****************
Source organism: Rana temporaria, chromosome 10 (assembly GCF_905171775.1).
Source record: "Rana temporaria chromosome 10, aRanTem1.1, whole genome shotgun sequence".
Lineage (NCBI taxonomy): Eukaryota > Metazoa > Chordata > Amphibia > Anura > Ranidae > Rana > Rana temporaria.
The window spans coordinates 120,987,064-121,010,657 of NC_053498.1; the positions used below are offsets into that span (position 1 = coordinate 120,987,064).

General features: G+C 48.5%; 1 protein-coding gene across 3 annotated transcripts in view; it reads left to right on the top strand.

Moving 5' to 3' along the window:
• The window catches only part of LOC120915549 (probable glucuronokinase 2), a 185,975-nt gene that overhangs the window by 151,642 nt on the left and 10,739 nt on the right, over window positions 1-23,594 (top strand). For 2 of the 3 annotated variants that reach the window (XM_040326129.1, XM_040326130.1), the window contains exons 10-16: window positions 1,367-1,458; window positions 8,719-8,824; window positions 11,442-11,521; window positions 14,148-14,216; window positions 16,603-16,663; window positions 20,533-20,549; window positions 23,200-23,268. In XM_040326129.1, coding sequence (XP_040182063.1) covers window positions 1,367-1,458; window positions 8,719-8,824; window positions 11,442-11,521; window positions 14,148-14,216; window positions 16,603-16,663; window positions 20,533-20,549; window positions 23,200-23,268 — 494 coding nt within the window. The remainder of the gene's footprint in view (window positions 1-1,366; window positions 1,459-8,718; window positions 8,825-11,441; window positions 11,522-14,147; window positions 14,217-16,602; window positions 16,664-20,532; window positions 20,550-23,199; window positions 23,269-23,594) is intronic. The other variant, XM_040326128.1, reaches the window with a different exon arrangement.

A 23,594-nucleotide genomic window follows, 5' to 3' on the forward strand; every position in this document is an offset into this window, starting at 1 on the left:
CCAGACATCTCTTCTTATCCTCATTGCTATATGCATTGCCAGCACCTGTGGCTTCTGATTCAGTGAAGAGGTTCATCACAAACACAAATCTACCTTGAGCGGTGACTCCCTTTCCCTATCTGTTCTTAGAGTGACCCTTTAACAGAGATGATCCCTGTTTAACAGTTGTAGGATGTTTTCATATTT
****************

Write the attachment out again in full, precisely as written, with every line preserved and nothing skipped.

Source organism: Rana temporaria, chromosome 10 (assembly GCF_905171775.1).
Source record: "Rana temporaria chromosome 10, aRanTem1.1, whole genome shotgun sequence".
Lineage (NCBI taxonomy): Eukaryota > Metazoa > Chordata > Amphibia > Anura > Ranidae > Rana > Rana temporaria.
The window spans coordinates 120,987,064-121,010,657 of NC_053498.1; the positions used below are offsets into that span (position 1 = coordinate 120,987,064).

General features: G+C 48.5%; 1 protein-coding gene across 3 annotated transcripts in view; it reads left to right on the top strand.

Moving 5' to 3' along the window:
• The window catches only part of LOC120915549 (probable glucuronokinase 2), a 185,975-nt gene that overhangs the window by 151,642 nt on the left and 10,739 nt on the right, over window positions 1-23,594 (top strand). For 2 of the 3 annotated variants that reach the window (XM_040326129.1, XM_040326130.1), the window contains exons 10-16: window positions 1,367-1,458; window positions 8,719-8,824; window positions 11,442-11,521; window positions 14,148-14,216; window positions 16,603-16,663; window positions 20,533-20,549; window positions 23,200-23,268. In XM_040326129.1, coding sequence (XP_040182063.1) covers window positions 1,367-1,458; window positions 8,719-8,824; window positions 11,442-11,521; window positions 14,148-14,216; window positions 16,603-16,663; window positions 20,533-20,549; window positions 23,200-23,268 — 494 coding nt within the window. The remainder of the gene's footprint in view (window positions 1-1,366; window positions 1,459-8,718; window positions 8,825-11,441; window positions 11,522-14,147; window positions 14,217-16,602; window positions 16,664-20,532; window positions 20,550-23,199; window positions 23,269-23,594) is intronic. The other variant, XM_040326128.1, reaches the window with a different exon arrangement.

A 23,594-nucleotide genomic window follows, 5' to 3' on the forward strand; every position in this document is an offset into this window, starting at 1 on the left:
CCAGACATCTCTTCTTATCCTCATTGCTATATGCATTGCCAGCACCTGTGGCTTCTGATTCAGTGAAGAGGTTCATCACAAACACAAATCTACCTTGAGCGGTGACTCCCTTTCCCTATCTGTTCTTAGAGTGACCCTTTAACAGAGATGATCCCTGTTTAACAGTTGTAGGATGTTTTCATATTT